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THE NATION

In New Orleans, a French Quarter Revolution

Rules that aim to make the city's famed and raucous district cleaner and safer lead to worries that it could become a Disneyfied caricature.

September 08, 2003|Scott Gold | Times Staff Writer

NEW ORLEANS — On a bustling French Quarter promenade, Stacey Norwood -- a professional psychic with a purple table, pink flip-flops and long hair dyed something in between -- has found her calling.

A former corporate accountant who said she discovered an unusual gift of foresight, Miss Stacey reports that she once saved an author's career by urging him to dust off an old manuscript he'd forgotten about. Over the years, she has predicted sickness and pregnancy, adultery and true love.

But she didn't see this coming.

One of the nation's oldest neighborhoods and the famously bacchanalian face of this city, the French Quarter is in the grip of an identity crisis. A new regime in City Hall, convinced that the district has been allowed to degenerate from a fun-loving Utopia to a lawless den of hustlers and hooligans, has launched a crusade to make it cleaner, safer and more family-friendly -- and to recapture it as a residential community, not just a playground for visitors.

Authorities have begun herding street performers, such as the psychics, into particular quadrants and installing iron handrails to prevent the homeless from sleeping on park benches. Police are enforcing ordinances that were ignored for decades, resulting in citations and fines against unlicensed businesses, such as tour groups that have long mesmerized visitors with tales of the spirits that haunt the city.

Officials are weighing the future of some of the city's classic architecture, such as the site where the pirate Jean Lafitte supposedly operated a blacksmith shop as a front while selling his loot out the back door, which has led to a heated debate over when a building is historic and when it is just dilapidated. Even leaky garbage trucks are getting ticketed.

The rules are changing quickly, as they are for many in the heart of New Orleans, for a small band of psychics that has long offered such services as past-life regressions in Jackson Square, a public commons in the heart of the quarter.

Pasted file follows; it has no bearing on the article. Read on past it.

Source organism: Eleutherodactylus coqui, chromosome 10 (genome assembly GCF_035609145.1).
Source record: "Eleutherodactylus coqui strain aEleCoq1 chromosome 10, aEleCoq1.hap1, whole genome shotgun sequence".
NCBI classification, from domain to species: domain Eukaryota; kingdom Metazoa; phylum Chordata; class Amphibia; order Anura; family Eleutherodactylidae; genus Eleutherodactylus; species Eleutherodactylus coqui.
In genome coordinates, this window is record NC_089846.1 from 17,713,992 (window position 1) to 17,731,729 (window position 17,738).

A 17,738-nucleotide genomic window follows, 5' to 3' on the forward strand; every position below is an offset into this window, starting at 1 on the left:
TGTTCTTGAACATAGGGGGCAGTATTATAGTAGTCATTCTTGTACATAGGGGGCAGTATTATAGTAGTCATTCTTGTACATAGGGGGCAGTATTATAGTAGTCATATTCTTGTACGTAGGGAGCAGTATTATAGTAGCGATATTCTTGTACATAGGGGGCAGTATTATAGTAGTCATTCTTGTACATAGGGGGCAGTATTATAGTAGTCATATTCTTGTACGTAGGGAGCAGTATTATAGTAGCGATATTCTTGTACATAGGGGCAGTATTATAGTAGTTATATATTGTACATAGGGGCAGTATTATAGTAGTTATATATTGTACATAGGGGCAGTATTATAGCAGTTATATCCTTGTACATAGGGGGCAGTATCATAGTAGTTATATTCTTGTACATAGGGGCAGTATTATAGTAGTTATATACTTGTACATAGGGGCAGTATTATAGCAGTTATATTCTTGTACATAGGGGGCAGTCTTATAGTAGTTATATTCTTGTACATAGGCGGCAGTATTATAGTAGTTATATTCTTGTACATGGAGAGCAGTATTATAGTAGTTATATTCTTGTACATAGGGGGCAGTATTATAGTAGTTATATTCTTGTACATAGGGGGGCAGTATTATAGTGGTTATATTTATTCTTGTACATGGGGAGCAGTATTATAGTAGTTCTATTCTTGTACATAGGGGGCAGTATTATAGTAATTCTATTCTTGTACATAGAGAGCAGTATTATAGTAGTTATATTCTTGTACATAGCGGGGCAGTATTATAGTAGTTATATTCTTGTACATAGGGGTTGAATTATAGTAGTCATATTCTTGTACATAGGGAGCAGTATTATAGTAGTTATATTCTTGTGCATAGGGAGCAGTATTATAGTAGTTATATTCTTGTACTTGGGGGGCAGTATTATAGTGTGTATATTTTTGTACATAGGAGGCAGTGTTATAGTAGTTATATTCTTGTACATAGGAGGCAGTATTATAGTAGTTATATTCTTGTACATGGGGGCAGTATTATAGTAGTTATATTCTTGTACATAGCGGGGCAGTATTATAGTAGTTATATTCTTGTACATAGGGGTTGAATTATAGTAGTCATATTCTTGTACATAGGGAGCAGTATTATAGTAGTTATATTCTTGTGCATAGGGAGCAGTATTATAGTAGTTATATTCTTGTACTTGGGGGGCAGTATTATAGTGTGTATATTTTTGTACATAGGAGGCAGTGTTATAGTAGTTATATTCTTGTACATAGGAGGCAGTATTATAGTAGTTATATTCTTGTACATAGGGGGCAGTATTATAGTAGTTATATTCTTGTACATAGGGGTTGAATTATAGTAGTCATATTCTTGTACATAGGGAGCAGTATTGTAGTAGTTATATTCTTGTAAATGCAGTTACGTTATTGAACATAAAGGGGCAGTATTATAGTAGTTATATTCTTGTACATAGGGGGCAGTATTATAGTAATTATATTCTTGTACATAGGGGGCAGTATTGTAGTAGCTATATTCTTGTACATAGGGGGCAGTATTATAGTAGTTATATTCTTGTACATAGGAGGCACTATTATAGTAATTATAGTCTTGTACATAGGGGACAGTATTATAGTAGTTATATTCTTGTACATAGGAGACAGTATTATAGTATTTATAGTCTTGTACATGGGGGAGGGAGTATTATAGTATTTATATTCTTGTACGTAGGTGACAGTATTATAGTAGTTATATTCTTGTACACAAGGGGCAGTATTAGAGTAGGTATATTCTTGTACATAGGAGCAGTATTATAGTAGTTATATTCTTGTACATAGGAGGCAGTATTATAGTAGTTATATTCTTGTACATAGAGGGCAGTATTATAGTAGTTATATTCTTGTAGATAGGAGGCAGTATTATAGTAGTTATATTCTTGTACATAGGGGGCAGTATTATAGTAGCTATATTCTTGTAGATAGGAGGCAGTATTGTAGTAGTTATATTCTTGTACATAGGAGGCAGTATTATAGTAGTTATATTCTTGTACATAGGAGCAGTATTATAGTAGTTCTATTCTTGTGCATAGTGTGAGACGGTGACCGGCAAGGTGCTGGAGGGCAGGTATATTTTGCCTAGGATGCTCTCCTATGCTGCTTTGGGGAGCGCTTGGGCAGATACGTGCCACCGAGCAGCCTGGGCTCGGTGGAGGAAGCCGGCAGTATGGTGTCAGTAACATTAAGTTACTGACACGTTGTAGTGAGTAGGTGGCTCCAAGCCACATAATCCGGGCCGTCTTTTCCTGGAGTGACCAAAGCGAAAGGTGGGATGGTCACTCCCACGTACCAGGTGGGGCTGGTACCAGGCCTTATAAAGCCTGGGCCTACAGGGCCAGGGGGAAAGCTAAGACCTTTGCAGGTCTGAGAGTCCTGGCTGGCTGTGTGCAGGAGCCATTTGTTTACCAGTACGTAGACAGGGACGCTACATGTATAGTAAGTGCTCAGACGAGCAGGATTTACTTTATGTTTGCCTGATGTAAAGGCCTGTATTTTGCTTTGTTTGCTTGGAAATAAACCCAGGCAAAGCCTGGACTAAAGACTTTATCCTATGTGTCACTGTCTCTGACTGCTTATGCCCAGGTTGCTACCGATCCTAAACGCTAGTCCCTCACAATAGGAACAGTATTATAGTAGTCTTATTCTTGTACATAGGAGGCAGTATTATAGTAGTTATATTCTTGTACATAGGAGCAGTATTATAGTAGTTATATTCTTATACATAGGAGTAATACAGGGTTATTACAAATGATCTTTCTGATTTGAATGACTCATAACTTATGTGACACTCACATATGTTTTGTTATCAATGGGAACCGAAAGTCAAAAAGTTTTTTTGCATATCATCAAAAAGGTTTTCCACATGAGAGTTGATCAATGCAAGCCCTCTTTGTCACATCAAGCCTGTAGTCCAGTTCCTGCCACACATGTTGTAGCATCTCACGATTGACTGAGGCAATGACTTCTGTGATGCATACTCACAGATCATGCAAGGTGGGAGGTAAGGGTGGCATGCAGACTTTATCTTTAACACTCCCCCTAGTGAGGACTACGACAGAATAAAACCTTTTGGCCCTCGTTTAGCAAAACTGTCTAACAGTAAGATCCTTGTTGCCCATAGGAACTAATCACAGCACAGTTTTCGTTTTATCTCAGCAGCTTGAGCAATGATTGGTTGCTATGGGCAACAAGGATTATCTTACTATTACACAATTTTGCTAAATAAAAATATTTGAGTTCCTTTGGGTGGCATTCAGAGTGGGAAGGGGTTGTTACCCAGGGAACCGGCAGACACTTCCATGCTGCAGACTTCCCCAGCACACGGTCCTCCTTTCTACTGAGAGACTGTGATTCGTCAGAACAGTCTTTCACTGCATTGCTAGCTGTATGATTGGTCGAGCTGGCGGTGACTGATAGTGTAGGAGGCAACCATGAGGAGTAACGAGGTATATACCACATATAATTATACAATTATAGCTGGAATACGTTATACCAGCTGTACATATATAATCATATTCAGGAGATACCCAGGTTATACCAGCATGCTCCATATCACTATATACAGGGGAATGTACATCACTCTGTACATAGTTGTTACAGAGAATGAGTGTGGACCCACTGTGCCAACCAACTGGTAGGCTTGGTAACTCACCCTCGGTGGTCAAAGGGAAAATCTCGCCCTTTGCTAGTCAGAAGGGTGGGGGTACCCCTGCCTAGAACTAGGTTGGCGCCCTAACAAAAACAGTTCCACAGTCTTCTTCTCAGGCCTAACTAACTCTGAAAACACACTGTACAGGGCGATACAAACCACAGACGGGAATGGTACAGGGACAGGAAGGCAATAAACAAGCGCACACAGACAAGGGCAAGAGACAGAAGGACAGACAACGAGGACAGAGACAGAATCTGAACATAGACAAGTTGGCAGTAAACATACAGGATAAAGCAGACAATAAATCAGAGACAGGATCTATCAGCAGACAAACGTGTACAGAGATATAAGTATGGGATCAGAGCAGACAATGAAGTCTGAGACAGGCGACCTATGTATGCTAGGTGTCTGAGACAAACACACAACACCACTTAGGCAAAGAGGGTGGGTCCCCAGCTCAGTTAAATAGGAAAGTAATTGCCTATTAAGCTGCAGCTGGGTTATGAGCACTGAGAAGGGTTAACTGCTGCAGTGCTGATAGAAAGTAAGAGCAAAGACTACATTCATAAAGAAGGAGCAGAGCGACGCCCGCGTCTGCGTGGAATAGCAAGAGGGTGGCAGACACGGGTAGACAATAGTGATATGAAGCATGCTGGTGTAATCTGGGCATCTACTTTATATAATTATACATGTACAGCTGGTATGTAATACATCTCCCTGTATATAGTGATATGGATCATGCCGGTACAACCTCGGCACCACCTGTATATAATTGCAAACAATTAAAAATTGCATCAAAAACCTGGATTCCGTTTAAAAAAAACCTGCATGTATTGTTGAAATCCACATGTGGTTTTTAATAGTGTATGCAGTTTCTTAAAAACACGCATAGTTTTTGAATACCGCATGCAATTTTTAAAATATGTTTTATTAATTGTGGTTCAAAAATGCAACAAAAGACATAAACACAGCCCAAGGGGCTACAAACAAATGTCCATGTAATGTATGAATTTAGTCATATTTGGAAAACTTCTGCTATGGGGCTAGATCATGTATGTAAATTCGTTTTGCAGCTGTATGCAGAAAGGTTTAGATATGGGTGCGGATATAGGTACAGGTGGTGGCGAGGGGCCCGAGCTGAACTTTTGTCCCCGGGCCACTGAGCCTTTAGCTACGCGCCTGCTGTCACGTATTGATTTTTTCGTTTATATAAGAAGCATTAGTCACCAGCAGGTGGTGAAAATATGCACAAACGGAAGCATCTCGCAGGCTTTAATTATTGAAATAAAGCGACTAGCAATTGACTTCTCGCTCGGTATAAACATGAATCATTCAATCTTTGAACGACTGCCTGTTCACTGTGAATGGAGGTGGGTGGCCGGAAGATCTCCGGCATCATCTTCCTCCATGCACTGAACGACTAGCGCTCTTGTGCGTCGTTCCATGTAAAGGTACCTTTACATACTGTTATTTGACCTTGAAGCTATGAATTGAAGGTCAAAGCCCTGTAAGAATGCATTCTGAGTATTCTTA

The psychics used to be able to set up their workstations wherever they wanted, and they have traditionally been paid through "donations," meaning they have never quite operated real businesses and have never been required to get licenses.

That's how things have always worked around here: in the margins and the gray areas, where it's cheaper and more fun. Now the psychics are relegated to one side of Jackson Square, and they must keep their distance from merchants. There is talk of a permit system for Norwood and her colleagues and even talk of limiting their numbers and reserving specific pieces of sidewalk for individual psychics.

"Karma-wise, this is the thing I'm meant to be doing," said Norwood, a 60-year-old mother of two grown children. "I'm not going to quit. Never. But this is getting crazy. Everything around here is up in the air."

Indeed, the crackdown and the new regulations are beginning to split the French Quarter into factions.

Some believe the district can thrive only if it is cleaner and more family-friendly, a curious contention to those who note the liquor-to-go stands and the high number of strip clubs and show-me-your-breasts street fairs.

Others say some regulation is necessary to stave off carpetbaggers and developers who threaten to undermine preservation efforts, commercialize the district and chase away people who live there. And there are those who fear the regulation will go too far, turning the quarter into some sort of fake, Disneyfied creation, a caricature.

The tourists are pitted against the residents, the rich against the poor, the street performers against the cops, even the psychics against the painters.

American Civil Liberties Union leaders have taken notice, with some expressing concern that the campaign could violate artists' and residents' rights to free speech and expression. The voodoo bone-throwers and the palm readers have attempted to join forces by contributing to a legal defense fund.

Oddly, all sides have the same goal: keeping it real.

"What we have done is make our French Quarter cleaner and safer and more inviting, and allowed it to remain what it was always intended to be: the front door to the most interesting city in America," said Jacquelyn Brechtel Clarkson, the councilwoman who has led the campaign this summer.

As few as 2,500 full-time residents live in the quarter, in the same six-by-13-block district believed to have been laid out in 1722 as the original city of New Orleans. However, as many as 20 million people visit each year. Do the tourists come in spite of the madness, or because of it?

Some street performers are sure it's the latter.

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